Free speech is the central principle of a healthy democracy. It is a vital tool for giving a voice to the voiceless, and for ensuring that everyone gets a say without being shut down. We are lucky to live in a country where we are free to criticise those in power, and where the government can be held to account by a young footballer. We must make the most of this.
The politics of fear is being used to justify another authoritarian lockdown.
Seit dem 1. Januar 2021 wendet die britische Medienaufsichtsbehörde „Office of Communications“ (Ofcom) eine neue, erweiterte Definition von „Hassrede“ an. Vor diesem Datum mussten Rundfunkteilnehmer lediglich sicherstellen, dass ihre Sendungen keine „Aufstachelung zu Hass“ auf der Grundlage von „Rasse, Geschlecht, Religion oder Nationalität“ enthielten.
Debate, dissent and independent thought are not allowed in Covid Britain.
Tory MP Iain Duncan Smith said: ‚We are drifting into a totalitarian ‚woke‘ state where nothing can ever be said for fear that somebody will be offended. It’s madness, and it’s driven by a small minority. Most people don’t care.‘
This is the stage of lockdown authoritarianism we have now reached: anyone who questions the lockdown will be branded a liar and a hoodwinker who should be expelled from public life, while the cheerers of lockdown, those self-styled saviours of lives, can say whatever they want with very few repercussions.
The other is that too few, until now, are ready to oppose openly the government’s strict new regulations – even in freedom-loving Berlin. Of course, there is a reason for that. For months, those protesting against the lockdowns have been equated with the far right by many media outlets and assorted politicians. This despite a recent study revealing that most participants are not right-wing at all. There have even been calls to have Querdenken, the outfit that has been organising the big anti-lockdown demonstrations, put under observation by Germany’s secret service, the Verfassungsschutz.
As a result, anyone voicing anger over the lockdown risks being discredited as a Covid denier or a right-wing conspiracy theorist. I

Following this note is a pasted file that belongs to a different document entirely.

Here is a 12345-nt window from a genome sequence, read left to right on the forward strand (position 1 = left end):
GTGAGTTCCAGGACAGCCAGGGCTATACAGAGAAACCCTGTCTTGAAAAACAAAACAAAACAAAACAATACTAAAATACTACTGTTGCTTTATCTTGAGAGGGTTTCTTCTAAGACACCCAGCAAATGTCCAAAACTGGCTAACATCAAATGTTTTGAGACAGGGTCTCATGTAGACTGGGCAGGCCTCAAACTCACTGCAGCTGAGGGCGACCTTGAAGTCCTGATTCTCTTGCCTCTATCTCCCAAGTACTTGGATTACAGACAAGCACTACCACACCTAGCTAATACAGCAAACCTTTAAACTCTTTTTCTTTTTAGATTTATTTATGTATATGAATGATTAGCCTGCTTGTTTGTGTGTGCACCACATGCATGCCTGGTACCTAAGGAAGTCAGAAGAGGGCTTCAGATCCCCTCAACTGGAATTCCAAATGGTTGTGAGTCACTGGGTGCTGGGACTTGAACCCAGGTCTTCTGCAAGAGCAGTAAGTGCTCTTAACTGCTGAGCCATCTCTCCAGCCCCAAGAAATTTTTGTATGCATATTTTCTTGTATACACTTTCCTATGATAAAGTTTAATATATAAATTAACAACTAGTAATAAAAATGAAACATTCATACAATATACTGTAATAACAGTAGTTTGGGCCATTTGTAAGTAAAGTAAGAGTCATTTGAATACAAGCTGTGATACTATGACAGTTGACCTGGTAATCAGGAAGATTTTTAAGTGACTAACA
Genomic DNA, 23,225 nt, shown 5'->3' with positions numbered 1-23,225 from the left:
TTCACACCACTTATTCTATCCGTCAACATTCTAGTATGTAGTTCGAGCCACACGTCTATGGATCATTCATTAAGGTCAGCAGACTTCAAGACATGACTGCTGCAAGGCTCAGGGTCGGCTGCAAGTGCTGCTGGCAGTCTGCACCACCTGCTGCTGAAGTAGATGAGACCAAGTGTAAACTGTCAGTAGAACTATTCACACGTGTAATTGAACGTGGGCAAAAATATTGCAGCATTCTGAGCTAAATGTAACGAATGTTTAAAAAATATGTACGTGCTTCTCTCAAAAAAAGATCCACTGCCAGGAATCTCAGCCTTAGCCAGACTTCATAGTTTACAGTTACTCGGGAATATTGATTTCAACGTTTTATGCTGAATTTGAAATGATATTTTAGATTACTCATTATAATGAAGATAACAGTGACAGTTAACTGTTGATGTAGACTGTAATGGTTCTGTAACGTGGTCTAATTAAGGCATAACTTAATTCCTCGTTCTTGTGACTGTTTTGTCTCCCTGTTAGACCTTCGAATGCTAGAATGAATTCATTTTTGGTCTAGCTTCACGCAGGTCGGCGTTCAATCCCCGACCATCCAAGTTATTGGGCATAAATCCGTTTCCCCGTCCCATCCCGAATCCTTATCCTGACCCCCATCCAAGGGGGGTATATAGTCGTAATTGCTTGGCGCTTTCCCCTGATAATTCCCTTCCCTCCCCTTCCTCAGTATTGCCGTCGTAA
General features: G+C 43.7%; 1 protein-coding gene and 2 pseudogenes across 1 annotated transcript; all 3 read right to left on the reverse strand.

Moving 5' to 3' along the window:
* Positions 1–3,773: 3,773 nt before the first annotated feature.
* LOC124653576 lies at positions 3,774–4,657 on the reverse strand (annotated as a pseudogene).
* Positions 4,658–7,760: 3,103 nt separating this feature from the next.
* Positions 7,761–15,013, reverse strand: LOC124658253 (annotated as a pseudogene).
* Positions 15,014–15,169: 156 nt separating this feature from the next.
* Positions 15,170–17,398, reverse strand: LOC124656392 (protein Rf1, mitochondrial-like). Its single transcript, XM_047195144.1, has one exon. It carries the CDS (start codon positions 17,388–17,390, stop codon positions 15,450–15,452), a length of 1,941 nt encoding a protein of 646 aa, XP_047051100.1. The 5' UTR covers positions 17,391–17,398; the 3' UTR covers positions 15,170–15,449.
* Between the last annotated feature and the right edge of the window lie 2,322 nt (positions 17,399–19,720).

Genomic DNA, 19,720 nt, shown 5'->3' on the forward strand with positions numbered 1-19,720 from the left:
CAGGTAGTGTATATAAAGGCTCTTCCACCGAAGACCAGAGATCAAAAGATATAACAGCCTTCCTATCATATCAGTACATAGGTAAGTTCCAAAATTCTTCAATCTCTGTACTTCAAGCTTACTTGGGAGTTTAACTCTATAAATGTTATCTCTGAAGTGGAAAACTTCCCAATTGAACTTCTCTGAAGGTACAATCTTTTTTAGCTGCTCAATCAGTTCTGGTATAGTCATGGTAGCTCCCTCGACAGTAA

‘Can I ask what exercise you’re doing, sir, apart from exercising your thumbs?’ The copper is wearing a perfect sneer. I get the impression he has been waiting his entire jobsworth’s life to be able to reprimand someone for sitting on a park bench and writing a text message.
The very word possessed such talismanic power that you could even get away with attacking whole countries and killing all kinds of people just so the ones who survived could have democracy.
Then these gatekeepers of good manners lost a referendum (Brexit) and an election (Trump) and decided that democracy was totally passé. The volte-face they performed was rather breathtaking in its coordination, like a little shoal of well-disciplined fish avoiding troubled waters with mindless accuracy.
The spiked team discuss Brexit and the elite’s turn against democracy.
In the first piece in our five-part programme for democratic reform, Mick Hume remakes the case for leaving the EU. Read Brendan O’Neill’s introduction to the series here.
To that end, spiked is launching a programme of radical democratic reform. Fighting for Brexit remains the priority, but we must also look beyond Brexit and make the case for reforms that will disempower unelected elites and empower the public. Over the next five weeks we will outline our five key cries – listed below – and after that we will publish a series of essays and articles making the case for popular sovereignty, democratic engagement, a philosophy of nationhood and a universalism based on democratic nations, not unaccountable global elites.
To kick off, here are the five reforms spiked thinks we need now to start the process of energising popular democracy.